Issue 2 / 24 January 2011

THE ripples keep spreading out.

Who would have thought that a few drops of rain on a drought-wracked country would have so many ramifications?

Of course, those few drops turned into a torrent in Queensland, New South Wales and later Victoria, as well as Tasmania and South Australia.

Wayne Swan, the Federal Treasurer — a Queenslander — has proclaimed that the floods are the most expensive natural disaster that Australia has ever seen. He says they will inflict “significant damage” on the economy and government finances.

Prime Minister Julia Gillard has not ruled out a flood levy, despite the $100 million already donated to the Queensland Premier’s Flood Relief Fund.

The floods are truly a national disaster of the highest order. If Kevin Rudd were still Prime Minister he could be tempted to call it “the greatest moral challenge of our time”.

As quiet streams were turned into raging torrents that smashed all before them, reporters and commentators were using language such as “apocalypse”, “war zone”, “biblical proportions”, “one in 200-year flood”, “unprecedented” and “never before seen”.

Many lives have been lost, but a quick review of the footage of the floods confirms that we have been extremely lucky not to have lost more.

In Brisbane, despite our new dam holding more than six times the volume of Sydney Harbour, it was overwhelmed when, on just one day, more water than Sydney Harbour holds flowed directly into it. The Brisbane River once again broke its banks.

Many general practices were inundated. GPs were finding that if their practices did not go under, then their houses or the houses of their staff did.

We were operating on a skeleton staff ourselves for several days, but many patients did not or could not come to us either.

Week two of the floods was punctuated by clean-up issues.

Large numbers of people were presenting for treatment of cuts, abrasions and scratches sustained around filthy floodwaters or stinking mud.

Thankfully, our water supply was not compromised and truckload after truckload of rubbish was carted away, staving off the huge potential for more infectious disease.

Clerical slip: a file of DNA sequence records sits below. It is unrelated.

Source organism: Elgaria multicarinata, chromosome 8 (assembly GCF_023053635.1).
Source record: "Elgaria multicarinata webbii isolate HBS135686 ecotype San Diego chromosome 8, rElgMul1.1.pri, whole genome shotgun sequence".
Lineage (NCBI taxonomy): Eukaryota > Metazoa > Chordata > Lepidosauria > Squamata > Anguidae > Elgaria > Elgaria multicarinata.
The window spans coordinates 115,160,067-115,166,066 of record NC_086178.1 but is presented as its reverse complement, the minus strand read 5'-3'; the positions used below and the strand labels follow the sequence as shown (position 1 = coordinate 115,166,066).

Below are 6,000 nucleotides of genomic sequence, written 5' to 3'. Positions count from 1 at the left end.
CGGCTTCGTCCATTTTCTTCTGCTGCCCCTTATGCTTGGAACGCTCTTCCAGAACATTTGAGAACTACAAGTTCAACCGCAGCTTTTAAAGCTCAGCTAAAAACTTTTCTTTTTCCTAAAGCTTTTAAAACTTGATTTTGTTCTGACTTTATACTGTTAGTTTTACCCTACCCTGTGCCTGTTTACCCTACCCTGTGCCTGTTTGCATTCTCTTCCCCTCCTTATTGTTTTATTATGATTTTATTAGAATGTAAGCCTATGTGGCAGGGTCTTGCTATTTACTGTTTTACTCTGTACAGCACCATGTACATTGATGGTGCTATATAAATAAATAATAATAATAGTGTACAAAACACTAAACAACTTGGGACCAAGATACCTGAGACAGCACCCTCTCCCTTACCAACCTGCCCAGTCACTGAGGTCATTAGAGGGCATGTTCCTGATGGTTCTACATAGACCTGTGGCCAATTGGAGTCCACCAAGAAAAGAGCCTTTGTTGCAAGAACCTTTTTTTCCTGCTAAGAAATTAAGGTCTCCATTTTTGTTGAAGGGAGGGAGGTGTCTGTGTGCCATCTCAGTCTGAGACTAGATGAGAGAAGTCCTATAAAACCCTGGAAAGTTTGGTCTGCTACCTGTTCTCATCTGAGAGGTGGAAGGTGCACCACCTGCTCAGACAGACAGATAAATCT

We expect mosquito-borne diseases to increase exponentially.

I saw my first case of Barmah Forest virus last week. And the fevers are still to come — Ross River, and perhaps Dengue.

Murray Valley encephalitis may even begin to show up. Meliodosis from contaminated soil is a possibility, as well as many other diseases not normally seen in south-east Queensland.

Mental wellness is the big sleeper — with hundred of thousands of people directly affected, and millions indirectly affected.

And we cannot forget our children who saw those distressing images on TV over and over and over again.

Getting normal health services up and running to meet demand is going to take time.

Queensland’s largest hospital (the Royal Brisbane and Women’s Hospital) had to cancel all elective surgery and specialist outpatient appointments because of the floods crisis, and when last checked had not restarted.

Elective surgery and specialist outpatients’ appointments were also cancelled at Caboolture, Toowoomba, Ipswich, Oakey and Nambour.

Cancellations will add to the already long waiting lists with ramifications that will be felt for months to come.

There simply is no spare capacity to catch up. In fact, they will never catch up!

Just as we have seen the worst in our weather, we have seen the best in our community, with volunteers coming out to provide a hard day’s work in difficult conditions to help perfect strangers.

Individuals and businesses dug deep. The Premier’s Fund was originally targeting $15 million. It has just surpassed $100 million.

All of us involved in the floods say “thank you” to our fellow Australians. Regardless of race, colour or creed, we are all Australians and we are here to help each other.

The ripples from this flood will be felt for months, if not years, to come.

Dr Steve Hambleton is the vice-president of the Australian Medical Association and a GP in the Brisbane suburb of Kedron. His surgery and home in Brisbane were not flooded but he was involved in helping friends who were affected with the clean up.

Posted 24 January 2011

One thought on “Steve Hambleton: On droughts and flooding rains

  1. kamal Banerjee says:

    good educational study.

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